Hungarian Parliament Considers Restricting Phase 1 Surveys

Posted on October 31, 2011


Archaeologists are incensed over a law proposed to the Hungarian Parliament that would restrict the amount of time and money allotted for archaeological surveys.  The law would cap Phase 1 surveys for large scale developments, such as highway construction, at 30 days.

Phase 1 surveys typically consist of pedestrian surveys, topographic mapping, shovel testing, and the excavation of test pits throughout a potential development site.  Some Phase 1 surveys take months or years to complete.

In the US, for instance, the USDA Forest Service conducts surveys of proposed timber harvest areas to ensure that archaeological sites are not destroyed in the process.  When I worked in the Ouachita National Forest, we routinely found Civil War and Native American artifacts in proposed harvest zones.  The goal was not necessarily to prevent use of the land, but instead to ensure that artifacts be recovered and information properly documented before disturbing the sites.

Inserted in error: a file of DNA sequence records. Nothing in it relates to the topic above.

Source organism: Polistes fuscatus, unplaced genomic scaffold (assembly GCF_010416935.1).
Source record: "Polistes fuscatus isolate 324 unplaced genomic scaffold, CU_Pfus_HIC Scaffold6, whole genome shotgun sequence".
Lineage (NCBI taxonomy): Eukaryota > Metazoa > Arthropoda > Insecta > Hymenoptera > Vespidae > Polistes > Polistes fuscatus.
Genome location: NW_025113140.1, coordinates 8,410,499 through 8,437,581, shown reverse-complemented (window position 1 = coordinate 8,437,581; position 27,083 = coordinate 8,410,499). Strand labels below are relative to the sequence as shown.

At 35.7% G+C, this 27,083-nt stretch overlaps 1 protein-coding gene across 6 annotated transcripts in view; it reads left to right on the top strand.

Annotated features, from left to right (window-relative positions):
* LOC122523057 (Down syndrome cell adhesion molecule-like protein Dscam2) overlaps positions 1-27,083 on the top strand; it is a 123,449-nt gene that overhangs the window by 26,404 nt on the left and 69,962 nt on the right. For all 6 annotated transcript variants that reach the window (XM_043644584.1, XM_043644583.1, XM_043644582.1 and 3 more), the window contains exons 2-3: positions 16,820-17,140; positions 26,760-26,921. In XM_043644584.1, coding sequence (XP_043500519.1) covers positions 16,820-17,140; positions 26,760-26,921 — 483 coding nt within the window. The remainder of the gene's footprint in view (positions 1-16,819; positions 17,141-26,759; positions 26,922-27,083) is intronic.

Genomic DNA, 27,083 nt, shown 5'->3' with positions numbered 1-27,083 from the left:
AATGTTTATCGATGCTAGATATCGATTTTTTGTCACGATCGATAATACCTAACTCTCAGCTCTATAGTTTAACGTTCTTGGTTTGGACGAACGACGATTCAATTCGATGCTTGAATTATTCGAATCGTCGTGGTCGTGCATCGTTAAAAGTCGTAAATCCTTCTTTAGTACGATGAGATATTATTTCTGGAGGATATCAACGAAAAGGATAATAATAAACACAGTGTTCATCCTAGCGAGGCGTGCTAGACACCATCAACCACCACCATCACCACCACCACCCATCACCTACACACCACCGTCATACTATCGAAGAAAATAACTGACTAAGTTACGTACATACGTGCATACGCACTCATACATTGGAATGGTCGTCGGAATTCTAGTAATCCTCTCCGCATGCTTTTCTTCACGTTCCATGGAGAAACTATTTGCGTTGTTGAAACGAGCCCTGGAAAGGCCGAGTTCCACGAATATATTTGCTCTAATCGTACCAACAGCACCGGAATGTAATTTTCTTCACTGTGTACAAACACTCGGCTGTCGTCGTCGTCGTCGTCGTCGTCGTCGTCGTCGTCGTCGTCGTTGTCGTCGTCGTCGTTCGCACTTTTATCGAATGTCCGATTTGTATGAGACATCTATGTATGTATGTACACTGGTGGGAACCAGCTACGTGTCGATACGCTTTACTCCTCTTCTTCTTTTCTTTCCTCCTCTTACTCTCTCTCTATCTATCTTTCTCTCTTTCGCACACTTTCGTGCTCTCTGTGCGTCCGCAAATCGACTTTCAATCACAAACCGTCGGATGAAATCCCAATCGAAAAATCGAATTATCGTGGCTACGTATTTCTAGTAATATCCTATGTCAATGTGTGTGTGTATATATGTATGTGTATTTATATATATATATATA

According to current regulations in Hungary, the costs for excavations should be at least .9% of a total development investment.  The new law, by contract, would cap expenditures at 1%.  Archaeologists fear this may cause major funding deficits, and prevent proper Phase 1 surveys from being completed.  This would result in the loss of valuable scientific and cultural data.  If the new legislation passes, it will affect not only future excavations but also ongoing projects.

Read the full article: Hungarian Archaeologists Express Concern over Modification of Cultural Heritage Protection Law.

Thanks to Kristina Bauer for her assistance with this post.